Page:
NEWS
By Scott Dance, The Baltimore Sun | December 26, 2013
Unique celestial events in 2014 include two full lunar eclipses visible from Maryland and a partial solar eclipse that will begin just before sunset one October afternoon. A new meteor shower could be a bonus. Here's what stargazers have to look forward to next year: January Jupiter is always one of the most distinctive objects in the night sky, and it will be at its brightest early in the new year, on Jan. 5. That is when the planet is at “opposition,” when the Earth is directly between it and the sun. The Quadrantid meteors, meanwhile, also peak early in the year, on the night of Jan. 2 and into Jan. 3 for a matter of hours.
NEWS
By Scott Dance, The Baltimore Sun | May 20, 2014
Mark your calendars for a new meteor shower - possibly a meteor "storm" - this week. While most showers are annual occurrences and easy to forecast, this one is a first. Earth is expected to pass through a debris trail left behind a comet that was discovered in 2004 and named Comet 209P/LINEAR. The shower could mean 100 "shooting stars" per hour, or more. Some scientists have suggested rates of up to 400 meteors per hour. How many end up being visible is uncertain because astronomers aren't sure how much and what kind of debris is trailing the comet.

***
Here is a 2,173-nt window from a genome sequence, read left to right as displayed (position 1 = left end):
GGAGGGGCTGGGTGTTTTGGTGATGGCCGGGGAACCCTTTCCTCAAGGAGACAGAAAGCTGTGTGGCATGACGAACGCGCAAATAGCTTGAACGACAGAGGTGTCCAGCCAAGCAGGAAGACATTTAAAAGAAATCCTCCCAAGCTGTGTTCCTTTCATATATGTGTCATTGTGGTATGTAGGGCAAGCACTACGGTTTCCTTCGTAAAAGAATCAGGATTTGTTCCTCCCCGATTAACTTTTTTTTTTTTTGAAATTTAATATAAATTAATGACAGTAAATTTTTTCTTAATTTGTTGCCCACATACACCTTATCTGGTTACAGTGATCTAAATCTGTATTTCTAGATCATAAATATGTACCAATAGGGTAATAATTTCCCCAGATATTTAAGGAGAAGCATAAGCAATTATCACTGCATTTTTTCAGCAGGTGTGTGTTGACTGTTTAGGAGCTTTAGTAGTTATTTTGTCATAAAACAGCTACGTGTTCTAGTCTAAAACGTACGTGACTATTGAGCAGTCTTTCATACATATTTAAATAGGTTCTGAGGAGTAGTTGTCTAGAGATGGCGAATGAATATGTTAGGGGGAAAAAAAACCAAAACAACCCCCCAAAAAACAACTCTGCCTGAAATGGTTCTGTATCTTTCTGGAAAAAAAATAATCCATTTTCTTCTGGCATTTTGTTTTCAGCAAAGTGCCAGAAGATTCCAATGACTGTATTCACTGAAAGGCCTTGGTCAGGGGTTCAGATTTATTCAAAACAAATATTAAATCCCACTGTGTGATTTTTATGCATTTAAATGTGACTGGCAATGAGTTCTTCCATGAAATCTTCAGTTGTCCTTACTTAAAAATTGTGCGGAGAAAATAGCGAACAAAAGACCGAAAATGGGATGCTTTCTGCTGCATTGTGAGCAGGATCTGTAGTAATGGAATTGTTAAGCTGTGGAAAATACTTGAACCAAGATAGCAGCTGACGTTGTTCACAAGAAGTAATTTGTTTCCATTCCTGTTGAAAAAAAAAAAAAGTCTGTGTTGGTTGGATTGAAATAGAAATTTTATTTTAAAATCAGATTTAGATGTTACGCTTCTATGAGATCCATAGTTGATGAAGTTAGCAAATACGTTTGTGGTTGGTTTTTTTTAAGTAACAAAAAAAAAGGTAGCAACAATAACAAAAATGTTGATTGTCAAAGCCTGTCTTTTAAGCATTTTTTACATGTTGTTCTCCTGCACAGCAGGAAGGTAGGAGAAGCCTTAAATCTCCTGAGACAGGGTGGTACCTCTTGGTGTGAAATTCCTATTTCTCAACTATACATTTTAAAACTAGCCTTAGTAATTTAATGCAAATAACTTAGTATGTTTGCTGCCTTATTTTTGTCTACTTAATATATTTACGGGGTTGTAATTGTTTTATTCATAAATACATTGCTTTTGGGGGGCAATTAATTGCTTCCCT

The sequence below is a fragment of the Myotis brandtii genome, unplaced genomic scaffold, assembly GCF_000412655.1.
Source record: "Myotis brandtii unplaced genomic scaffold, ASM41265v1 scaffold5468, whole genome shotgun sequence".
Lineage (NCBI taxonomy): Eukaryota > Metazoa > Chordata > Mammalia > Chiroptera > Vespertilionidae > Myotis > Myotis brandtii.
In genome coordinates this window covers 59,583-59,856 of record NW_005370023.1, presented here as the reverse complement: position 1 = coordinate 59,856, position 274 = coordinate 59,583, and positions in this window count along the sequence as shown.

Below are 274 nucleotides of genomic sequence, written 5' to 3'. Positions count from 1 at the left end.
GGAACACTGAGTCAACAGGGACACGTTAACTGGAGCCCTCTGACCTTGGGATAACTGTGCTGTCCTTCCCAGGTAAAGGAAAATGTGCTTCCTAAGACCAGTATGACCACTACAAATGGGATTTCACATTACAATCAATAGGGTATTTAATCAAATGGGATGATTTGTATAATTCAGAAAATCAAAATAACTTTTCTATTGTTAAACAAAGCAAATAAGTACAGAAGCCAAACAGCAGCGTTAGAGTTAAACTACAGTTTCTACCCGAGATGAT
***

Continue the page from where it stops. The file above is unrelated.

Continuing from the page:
NEWS
By Scott Dance, The Baltimore Sun | May 20, 2014
Mark your calendars for a new meteor shower - possibly a meteor "storm" - this week. While most showers are annual occurrences and easy to forecast, this one is a first. Earth is expected to pass through a debris trail left behind a comet that was discovered in 2004 and named Comet 209P/LINEAR. The shower could mean 100 "shooting stars" per hour, or more. Some scientists have suggested rates of up to 400 meteors per hour. How many end up being visible is uncertain because astronomers aren't sure how much and what kind of debris is trailing the comet.
NEWS
By Scott Dance, The Baltimore Sun | January 2, 2014
If skies clear of clouds and snow before dawn early Friday, there's a chance the Quadrantid meteor shower could be visible over Maryland. The shower reaches its peak for only a matter of hours, and it could arrive during the afternoon here. "But the predictions aren't always accurate," writes Bruce McClure of EarthSky.org . "This is nature, after all. " If the peak does occur during night hours here, as many as 50-100 meteors could be visible. But even if it doesn't, you might be able to spot a meteor or two in the hours before dawn Friday.
NEWS